If you have ELLs in your classroom, you understand the importance of giving them an opportunity to talk and converse with others while using academic vocabulary.  When students are allowed to formulate their own sentences using academic vocabulary based on what they have learned, they are more likely to retain that information. (By academic vocabulary, I am referring to the terms that do not usually come up in day-to-day conversation, but are vital for students for students who are working toward mastering subject area content... words like condensation, evaporation, and precipitation.) And, like the majority of ELL strategies, conversing with partners is not only beneficial for the ELLs in your classroom, but for ALL students.

As an ESL teacher who co-taught in upper elementary classrooms, you can bet that I was frequently telling students to "turn to a partner and discuss...". Think-Pair-Shares were an everyday occurrence. (Read more about Think-Pair-Shares HERE.) The one downside to this partnering idea is that students were limited to the classmates who were sitting directly beside them.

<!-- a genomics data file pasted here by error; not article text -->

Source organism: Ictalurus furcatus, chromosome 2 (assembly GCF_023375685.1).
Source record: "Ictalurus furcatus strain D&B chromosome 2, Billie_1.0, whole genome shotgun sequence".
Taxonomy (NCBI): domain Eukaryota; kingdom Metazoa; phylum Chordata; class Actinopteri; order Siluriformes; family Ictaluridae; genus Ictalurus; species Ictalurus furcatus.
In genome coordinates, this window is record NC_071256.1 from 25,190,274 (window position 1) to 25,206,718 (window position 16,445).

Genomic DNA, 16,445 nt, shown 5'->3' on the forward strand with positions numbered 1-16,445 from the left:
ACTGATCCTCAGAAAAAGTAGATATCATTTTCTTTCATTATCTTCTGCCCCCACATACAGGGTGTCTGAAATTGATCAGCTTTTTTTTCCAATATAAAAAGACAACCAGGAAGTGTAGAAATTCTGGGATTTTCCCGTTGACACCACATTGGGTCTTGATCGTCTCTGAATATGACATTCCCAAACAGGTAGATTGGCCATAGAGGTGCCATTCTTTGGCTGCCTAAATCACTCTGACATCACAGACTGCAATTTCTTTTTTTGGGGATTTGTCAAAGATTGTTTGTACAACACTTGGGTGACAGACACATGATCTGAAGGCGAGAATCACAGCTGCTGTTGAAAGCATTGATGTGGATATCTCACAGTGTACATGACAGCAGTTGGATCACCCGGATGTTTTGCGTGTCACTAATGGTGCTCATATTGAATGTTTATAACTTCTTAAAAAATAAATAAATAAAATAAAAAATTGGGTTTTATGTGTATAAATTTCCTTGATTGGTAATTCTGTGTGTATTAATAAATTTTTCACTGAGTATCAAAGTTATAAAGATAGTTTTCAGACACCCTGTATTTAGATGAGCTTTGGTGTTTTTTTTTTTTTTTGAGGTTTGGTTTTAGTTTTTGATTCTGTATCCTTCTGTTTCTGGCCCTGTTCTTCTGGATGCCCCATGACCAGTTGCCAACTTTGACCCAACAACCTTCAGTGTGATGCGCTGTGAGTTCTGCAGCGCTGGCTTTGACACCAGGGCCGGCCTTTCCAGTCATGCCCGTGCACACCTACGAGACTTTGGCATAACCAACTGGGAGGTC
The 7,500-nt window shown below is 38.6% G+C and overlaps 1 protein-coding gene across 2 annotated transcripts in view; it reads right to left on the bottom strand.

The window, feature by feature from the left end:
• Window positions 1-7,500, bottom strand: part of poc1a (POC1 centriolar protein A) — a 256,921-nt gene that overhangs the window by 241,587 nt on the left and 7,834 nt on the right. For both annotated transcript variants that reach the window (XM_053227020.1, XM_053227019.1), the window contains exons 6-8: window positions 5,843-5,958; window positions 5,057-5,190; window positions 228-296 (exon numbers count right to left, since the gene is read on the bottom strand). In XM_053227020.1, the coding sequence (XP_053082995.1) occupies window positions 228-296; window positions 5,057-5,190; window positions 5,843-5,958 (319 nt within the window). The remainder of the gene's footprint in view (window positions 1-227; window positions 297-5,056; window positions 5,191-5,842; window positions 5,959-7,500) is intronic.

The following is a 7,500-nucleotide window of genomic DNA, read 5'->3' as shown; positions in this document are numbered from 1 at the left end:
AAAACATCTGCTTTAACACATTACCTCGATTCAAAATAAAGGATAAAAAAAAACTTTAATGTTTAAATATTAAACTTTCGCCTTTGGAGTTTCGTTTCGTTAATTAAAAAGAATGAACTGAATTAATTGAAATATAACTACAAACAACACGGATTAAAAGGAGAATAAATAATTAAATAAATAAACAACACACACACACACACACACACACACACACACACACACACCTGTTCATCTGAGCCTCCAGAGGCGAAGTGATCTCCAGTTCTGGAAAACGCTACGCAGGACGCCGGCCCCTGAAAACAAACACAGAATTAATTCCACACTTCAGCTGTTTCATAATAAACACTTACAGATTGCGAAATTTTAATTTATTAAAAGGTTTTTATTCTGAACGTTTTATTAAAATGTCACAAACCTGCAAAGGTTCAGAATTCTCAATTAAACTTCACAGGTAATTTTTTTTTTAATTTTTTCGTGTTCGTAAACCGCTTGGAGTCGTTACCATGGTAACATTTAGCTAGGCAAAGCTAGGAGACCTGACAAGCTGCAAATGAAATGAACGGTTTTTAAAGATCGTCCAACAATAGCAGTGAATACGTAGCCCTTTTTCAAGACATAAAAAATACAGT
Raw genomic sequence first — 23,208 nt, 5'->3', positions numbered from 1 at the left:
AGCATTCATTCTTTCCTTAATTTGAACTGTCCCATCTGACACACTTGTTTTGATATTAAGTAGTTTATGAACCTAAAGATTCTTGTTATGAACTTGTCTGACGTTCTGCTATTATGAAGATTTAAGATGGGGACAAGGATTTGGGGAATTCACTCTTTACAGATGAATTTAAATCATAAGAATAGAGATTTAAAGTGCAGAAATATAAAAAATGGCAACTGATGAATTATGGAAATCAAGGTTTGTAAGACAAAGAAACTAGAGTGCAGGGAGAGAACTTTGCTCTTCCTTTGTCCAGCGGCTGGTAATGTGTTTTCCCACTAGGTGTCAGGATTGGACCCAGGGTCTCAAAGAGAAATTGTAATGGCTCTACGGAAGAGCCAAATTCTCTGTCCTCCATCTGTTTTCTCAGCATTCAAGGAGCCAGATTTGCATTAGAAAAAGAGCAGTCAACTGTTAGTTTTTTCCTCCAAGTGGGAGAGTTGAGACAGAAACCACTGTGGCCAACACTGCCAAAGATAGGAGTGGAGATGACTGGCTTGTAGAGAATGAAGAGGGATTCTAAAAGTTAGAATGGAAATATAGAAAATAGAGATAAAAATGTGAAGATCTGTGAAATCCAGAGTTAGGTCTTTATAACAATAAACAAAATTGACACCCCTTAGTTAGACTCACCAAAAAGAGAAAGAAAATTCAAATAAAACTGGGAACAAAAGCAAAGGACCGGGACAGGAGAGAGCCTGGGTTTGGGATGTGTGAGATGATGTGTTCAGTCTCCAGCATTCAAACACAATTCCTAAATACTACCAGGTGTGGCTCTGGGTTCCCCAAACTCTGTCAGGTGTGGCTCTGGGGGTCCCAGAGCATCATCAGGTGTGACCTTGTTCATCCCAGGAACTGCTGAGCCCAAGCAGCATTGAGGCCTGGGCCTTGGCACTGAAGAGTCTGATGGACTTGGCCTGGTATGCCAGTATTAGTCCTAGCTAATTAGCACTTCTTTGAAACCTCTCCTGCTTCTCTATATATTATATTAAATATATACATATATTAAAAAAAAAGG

A few weeks ago, I was paging through Total Participation Techniques: Making Every Student an Active Learner by Persida and William Himmele (which is an excellent, teacher-friendly book, by the way!) and I found an intriguing idea! This would solve the problem of students always sharing with the same partners, and I am pretty sure kids would love the idea of the business-like atmosphere!  I had never heard of this activity, but it struck me as so clever that I just had to share it on my blog, in case there are others who are looking for a new "find-a-partner" activity.

You begin by taking 5 minutes and having students fill out the following appointment page. (Click on the image to download it.)
Looking for a new, exciting way for your students to pick a partner to work with? Check out this blog post and download this free printable!

Students simply walk around the classroom and set "appointments" with classmates. In order to do this, both students have to select a time that is open on both of their agendas, and write each other's name in the time slot. (If you have an odd number of students, one person may have to partner with you, or have that students join an existing pair to create a threesome- your choice.) Also, make it clear that students are not allowed to turn down a classmate's appointment request unless the time slot is already filled on their paper.

When everybody's agendas are filled in, voila!  You have a new pairing tool that gets students up and out of their seats and paired with different partners. Then, anytime you want students to discuss or share with a partner, you have the option of having everyone pull out their appointment sheet, find their 2:00 appointment, and share the response. I might have everyone tape it to the inside cover of a certain notebook for consistent, easy access.

If you decide to try this activity, I would love to hear how it goes!  Have a great week!